On 2/2/2011 9:53 AM, Bob Hatch wrote:
> I have a script that I use to find text in a file and then delete the
> line(s) the text is on. That part works. What I have been unsuccessfully
> trying to do is take the new text and overwrite the existing file that I
> did the search and delete on. Here is my existing code that finds the
> lines and deletes them:
> 
> path='c:\ruby192\my_projects\IIS_Logs\ex11012607.log'
> search_text = %r{/memberinfo/downline/tree/can.asp}
> search_text2 = %r{/memberinfo/downline/tree/disto.asp}
> search_text3 = %r{/styles/default.css}
> search_text4 = %r{/scripts/generalscript.js}
> search_text5 = %r{/memberinfo/downline/tree/upl.asp}
> search_text6 = %r{/scripts/wz_jsgraphics.js}
> search_text7 = %r{/memberinfo/downline/tree/disfo2.asp}
> search_text8 = %r{/styles/png.htc}
> File.open(path, 'a+') do |file|
>   file.each_line do |line|
>       puts(line) unless line =~ search_text ||
>   puts(line) unless line =~ search_text2 ||
>       puts(line) unless line =~ search_text3 ||
>       puts(line) unless line =~ search_text4 ||
>       puts(line) unless line =~ search_text5 ||
>       puts(line) unless line =~ search_text6 ||
>       puts(line) unless line =~ search_text7 ||
>       puts(line) unless line =~ search_text8
>    end
> file.write(line)
> file.close
> end

First of all, let's simplify this code by using a single regexp that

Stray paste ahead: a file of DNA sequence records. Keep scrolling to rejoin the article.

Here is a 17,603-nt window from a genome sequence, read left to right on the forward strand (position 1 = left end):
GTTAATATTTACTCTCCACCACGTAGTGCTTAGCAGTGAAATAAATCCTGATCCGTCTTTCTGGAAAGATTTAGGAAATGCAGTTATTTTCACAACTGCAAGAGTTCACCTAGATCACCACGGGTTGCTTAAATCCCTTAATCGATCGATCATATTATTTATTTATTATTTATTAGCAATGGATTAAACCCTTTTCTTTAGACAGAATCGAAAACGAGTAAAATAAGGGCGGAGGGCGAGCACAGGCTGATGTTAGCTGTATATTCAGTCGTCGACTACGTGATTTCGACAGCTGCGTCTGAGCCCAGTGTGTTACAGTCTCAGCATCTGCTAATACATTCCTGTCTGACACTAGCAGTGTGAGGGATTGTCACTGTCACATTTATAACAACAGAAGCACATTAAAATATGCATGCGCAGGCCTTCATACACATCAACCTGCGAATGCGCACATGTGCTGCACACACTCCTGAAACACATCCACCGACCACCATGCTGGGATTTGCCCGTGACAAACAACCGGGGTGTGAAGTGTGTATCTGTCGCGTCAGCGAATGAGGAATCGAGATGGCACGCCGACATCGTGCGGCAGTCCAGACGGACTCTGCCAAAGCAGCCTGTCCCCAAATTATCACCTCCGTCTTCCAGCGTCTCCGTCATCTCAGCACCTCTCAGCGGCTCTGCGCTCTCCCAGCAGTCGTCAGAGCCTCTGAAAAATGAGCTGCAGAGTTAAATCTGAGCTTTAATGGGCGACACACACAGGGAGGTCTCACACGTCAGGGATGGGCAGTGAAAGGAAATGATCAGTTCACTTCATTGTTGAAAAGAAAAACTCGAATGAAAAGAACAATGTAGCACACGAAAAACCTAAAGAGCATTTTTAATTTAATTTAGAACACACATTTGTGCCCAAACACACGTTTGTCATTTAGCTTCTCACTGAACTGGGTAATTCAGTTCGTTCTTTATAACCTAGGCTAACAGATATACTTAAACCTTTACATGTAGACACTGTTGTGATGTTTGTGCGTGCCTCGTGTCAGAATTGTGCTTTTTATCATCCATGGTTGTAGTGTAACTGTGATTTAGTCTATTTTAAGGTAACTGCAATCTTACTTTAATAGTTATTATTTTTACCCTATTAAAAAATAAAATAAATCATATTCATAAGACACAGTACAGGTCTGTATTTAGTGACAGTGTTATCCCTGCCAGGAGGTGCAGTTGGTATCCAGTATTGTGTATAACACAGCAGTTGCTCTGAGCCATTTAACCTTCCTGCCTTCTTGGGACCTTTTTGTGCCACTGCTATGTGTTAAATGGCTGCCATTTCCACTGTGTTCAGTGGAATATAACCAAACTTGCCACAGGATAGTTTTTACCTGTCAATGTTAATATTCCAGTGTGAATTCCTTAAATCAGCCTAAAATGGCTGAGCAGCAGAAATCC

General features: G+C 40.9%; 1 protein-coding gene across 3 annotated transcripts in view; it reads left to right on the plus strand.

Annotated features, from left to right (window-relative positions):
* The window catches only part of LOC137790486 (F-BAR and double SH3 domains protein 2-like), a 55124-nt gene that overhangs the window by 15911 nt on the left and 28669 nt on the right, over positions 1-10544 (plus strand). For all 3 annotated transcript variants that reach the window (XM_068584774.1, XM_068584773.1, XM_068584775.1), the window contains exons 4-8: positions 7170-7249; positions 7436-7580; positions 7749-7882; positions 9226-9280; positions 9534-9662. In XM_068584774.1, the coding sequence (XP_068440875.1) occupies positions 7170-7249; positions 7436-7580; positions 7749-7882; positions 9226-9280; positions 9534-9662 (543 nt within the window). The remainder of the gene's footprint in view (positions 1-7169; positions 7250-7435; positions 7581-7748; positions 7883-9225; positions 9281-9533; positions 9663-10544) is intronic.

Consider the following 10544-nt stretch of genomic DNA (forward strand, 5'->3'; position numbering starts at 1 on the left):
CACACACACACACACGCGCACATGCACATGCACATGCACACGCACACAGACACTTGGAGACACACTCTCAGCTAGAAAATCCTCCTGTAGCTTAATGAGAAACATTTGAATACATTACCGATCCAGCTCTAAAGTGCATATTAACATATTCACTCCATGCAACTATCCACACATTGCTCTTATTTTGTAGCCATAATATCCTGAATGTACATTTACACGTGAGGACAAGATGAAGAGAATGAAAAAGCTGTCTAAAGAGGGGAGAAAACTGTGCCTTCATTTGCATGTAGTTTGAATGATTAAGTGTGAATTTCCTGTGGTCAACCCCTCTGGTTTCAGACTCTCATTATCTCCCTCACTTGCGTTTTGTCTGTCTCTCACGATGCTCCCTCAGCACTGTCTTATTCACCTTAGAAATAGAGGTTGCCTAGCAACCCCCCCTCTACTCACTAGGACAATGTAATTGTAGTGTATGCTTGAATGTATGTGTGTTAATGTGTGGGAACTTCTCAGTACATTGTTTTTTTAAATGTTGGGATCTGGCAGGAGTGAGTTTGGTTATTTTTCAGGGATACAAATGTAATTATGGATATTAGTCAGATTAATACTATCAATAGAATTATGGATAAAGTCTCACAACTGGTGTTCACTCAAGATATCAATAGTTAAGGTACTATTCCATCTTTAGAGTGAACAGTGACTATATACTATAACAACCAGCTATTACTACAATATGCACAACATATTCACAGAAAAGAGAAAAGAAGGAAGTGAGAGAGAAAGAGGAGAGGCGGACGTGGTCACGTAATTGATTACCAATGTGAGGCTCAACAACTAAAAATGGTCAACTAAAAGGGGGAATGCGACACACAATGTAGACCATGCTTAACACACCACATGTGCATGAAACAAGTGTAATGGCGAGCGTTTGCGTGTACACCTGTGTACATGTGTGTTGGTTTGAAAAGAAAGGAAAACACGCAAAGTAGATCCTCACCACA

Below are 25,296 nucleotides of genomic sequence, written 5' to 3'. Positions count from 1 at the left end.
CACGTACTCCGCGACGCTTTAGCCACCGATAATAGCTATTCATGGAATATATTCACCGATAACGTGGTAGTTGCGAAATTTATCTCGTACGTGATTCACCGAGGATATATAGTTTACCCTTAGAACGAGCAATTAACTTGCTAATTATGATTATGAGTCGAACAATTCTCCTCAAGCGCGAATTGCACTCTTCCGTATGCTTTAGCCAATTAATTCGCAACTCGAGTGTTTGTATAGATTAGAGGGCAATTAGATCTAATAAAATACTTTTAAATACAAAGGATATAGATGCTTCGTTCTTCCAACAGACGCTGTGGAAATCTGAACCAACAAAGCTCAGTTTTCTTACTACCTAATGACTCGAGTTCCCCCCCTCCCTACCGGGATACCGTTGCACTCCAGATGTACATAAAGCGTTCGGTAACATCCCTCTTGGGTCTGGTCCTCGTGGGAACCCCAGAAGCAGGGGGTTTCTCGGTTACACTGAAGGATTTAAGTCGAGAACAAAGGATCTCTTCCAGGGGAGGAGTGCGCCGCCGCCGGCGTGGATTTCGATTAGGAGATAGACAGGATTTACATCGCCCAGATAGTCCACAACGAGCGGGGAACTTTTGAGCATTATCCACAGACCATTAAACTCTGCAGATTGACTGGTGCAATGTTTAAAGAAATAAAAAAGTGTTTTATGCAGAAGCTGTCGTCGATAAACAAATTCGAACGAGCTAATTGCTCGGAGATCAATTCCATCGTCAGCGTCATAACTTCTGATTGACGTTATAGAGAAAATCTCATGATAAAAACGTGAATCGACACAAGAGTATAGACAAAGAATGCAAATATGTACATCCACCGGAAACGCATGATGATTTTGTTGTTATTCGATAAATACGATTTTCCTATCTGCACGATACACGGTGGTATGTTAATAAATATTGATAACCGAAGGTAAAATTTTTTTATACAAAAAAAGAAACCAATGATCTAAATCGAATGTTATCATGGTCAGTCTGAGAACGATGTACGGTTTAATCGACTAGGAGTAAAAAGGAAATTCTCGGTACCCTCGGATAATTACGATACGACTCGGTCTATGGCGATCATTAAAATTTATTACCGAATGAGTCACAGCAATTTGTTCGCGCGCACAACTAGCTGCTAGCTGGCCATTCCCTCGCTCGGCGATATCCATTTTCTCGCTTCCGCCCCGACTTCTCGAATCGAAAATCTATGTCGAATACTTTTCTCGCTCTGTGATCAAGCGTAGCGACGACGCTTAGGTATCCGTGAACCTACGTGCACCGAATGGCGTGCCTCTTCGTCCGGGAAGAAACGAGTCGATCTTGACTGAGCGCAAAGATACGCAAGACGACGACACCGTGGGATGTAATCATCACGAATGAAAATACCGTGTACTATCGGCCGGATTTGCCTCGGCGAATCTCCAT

will match all lines of interest.  This uses the x option for the regexp
construction so that the format is a little more legible:

search_text = %r{
  /memberinfo/downline/tree/can.asp    |
  /memberinfo/downline/tree/disto.asp  |
  /styles/default.css                  |
  /scripts/generalscript.js            |
  /memberinfo/downline/tree/upl.asp    |
  /scripts/wz_jsgraphics.js            |
  /memberinfo/downline/tree/disfo2.asp |
  /styles/png.htc
}x

Beware that the x option will cause any unescaped whitespace in your
regexp to be ignored, so you need to take care if you need to match a
file path that has spaces in it.

With this regexp you would be able to use a single puts(line) call.
BTW, you should really try to avoid duplicated code like you have with
your puts lines in general.  Alarm bells should go off in your head if
you see that sort of thing.  More importantly though, you need to take a
closer look at what you're doing there with the || operator.  That's not
exactly doing what you seem to intend. ;-)

Now we get to the meat of your problem.  You can't write to the file
from which you're reading without manually maintaining at least 2
pointers into the file, one for your current read position and another
for your write position.  It's *much* easier actually create a new file
to hold the filtered data and then use that file to replace the original:

File.open(source_path) do |infile|
  File.open(temp_path, "w") do |outfile|
    infile.each_line do |line|
      outfile.write(line) unless line =~ search_text
    end
  end
end
File.rename(temp_path, source_path)

-Jeremy